Monday, March 23, 2009

On Populist Rage

Many people in the US are evidently enraged to hear about huge bonuses paid to financial industry executives held responsible for the recent economic collapse. In some quarters, as in this last Sunday's New York Times' Week in Review Section, this rage is held to be a "distraction" from the work of rebuilding the world economy. Thomas Friedman, among others, believes that while this anger is understandable, the job at hand is to recapitalize banks and financial firms so they can once again begin lend money to businesses and get the wheels of capitalism moving again.
There is a way of looking at the populist anger as more than a distraction, a venting of frustration in vengeful rage at people held responsible for peoples' economic suffering. What if we saw this rage as the leading edge of discontent with the inequities that characterize unregulated capitalism. During the last two elections, liberals often wondered why working class Americans would vote for an administration that had a track record of favoring policies that increased inequity, making the rich richer. It seemed to me that working class Americans often tend to identify with the rich, regarding taxes and "big government" as the source of oppression, rather than a system that leaves the spoils to the winners. This is a moment when President Obama could educate people about systemic inequity, thus putting the bonuses in a larger perspective that would validate people's rage while taking the focus off individuals and onto a system that urgently requires reform and regulation to address the inequities that flourished under recent decades of Republican government.

Saturday, March 14, 2009

On privilege

Discussions of "white privilege", it seems to me, often do not reflect on the nature of privilege. It is often taken for granted that "privilege" means economic and political privilege, power and money.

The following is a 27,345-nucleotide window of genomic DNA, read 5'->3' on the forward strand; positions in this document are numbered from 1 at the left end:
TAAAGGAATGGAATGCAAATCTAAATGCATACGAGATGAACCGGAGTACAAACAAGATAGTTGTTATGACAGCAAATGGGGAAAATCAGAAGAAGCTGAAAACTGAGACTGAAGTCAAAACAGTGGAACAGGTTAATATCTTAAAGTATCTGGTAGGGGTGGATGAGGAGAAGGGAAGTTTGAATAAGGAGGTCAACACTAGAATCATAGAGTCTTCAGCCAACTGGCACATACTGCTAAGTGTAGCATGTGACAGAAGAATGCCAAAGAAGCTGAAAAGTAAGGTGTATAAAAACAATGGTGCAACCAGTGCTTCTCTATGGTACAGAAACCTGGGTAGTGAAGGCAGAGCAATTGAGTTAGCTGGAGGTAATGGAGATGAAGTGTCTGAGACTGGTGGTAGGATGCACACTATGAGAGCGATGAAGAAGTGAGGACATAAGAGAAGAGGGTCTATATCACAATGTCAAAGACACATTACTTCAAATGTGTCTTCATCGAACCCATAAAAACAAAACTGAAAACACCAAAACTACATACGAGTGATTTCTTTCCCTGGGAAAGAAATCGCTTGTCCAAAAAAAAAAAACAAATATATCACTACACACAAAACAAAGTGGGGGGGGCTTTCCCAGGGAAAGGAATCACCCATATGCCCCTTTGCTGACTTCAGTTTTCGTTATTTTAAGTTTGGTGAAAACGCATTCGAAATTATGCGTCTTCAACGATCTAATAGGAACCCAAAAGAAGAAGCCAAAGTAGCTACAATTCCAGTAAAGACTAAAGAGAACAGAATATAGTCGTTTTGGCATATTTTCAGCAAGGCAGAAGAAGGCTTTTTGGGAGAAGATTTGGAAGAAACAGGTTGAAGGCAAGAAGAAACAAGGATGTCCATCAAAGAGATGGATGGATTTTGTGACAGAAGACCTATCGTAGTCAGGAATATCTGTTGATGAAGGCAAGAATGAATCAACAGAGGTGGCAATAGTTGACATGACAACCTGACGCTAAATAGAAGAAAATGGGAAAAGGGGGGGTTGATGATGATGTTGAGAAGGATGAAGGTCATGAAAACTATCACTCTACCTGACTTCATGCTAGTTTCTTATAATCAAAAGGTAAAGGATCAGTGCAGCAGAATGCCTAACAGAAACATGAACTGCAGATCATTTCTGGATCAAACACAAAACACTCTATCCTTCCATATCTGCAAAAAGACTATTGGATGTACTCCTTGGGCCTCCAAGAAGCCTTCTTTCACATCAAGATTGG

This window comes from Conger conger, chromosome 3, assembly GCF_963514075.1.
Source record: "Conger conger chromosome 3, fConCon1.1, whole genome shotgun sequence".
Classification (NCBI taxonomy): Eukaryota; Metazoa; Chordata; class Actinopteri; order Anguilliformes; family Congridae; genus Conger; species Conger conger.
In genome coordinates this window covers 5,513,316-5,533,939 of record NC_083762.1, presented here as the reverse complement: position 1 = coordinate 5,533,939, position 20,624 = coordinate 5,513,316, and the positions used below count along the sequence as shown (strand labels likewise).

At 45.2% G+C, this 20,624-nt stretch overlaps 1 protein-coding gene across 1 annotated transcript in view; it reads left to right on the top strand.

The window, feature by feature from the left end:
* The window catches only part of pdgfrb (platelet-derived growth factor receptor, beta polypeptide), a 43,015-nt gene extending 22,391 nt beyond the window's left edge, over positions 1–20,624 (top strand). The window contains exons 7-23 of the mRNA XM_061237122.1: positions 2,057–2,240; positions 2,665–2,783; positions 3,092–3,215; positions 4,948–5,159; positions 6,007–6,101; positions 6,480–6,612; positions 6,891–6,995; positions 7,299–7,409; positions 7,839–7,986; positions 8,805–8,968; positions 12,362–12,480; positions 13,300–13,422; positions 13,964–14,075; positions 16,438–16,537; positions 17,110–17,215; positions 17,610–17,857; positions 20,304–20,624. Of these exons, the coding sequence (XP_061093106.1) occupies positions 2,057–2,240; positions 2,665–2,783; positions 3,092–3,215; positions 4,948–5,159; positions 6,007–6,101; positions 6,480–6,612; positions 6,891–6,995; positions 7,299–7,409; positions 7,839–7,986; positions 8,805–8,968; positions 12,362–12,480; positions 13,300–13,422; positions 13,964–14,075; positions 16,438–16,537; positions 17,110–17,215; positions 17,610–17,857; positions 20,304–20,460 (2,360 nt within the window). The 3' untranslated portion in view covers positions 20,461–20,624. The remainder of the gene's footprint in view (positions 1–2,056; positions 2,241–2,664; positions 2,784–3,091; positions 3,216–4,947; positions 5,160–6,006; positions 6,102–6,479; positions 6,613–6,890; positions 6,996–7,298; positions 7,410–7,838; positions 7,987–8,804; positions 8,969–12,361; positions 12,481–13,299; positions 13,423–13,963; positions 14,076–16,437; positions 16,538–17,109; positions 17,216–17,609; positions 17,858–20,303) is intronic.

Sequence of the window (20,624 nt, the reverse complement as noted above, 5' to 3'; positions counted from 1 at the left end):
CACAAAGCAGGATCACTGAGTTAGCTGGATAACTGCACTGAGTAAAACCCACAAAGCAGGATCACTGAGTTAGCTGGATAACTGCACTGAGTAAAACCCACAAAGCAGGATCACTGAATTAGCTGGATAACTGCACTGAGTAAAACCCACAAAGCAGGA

Obviously, it is true that there is value to having power and money. Or, perhaps it would be better to say that there are disadvantages to not having power and money, or to being systematically deprived of power and money. But I think it is often overlooked that there are other forms of privilege besides the economic and political, spiritual and emotional privilege, for example, and that these forms of privilege can be at variance with economic and political privilege. Indeed, I think that the unreflective equation of privilege with money and power may be one of the more subtle and insidious forms in which the values of colonialism and capitalism get internalized.
The word "power" itself needs to be unpacked. In the most basic sense (as in Spanish "poder") power means the ability to do things. In English, the word has gotten to imply a dominating sort of power, the ability to impose one's will on others, as if power were a zero sum game. When the context of power is domination and submission, violence and power become close cousins. But if we go back to the basic sense of being able to do things, perhaps we can imagine my power and your power not being in conflict, or even being mutually enabling. Power in a dominant-submissive context is the kind of power that corrupts, ultimately absolutely, and thus is at variance with spiritual privilege and the privilege of being emotionally connected with others.
Some of this was brought home to me recently when I realized that the people who contributed to the current economic collapse by over-reaching for profits from subprime mortgages, securities derivatives, etc. were people who already had unimaginable sums of money. This was not a case of a system being brought down by poor people stealing from the rich, or poor people killing the rich, but by rich people trying to get richer. Ultimately, they may make off like bandits (many already have) as essential bail outs go into their pockets. In which case, the downfall of the system will be only more prolonged.
But what kind of privilege is it when having money leads to the need for more of it (even when one already has more than one could possibly spend), ultimately at the cost of more deprivation and suffering for those who were already poor at home and abroad. I suggest that the pursuit of ever more money and power is in response to a sense of deprivation and loss that accompanies a rupture with our fellow human beings, with their experience and their suffering. But that gap cannot be filled with more money and power, to the contrary. In that sense, power and money in a zero sum context lead to a treadmill of running after illusory substitutes for the true privilege of love and caring.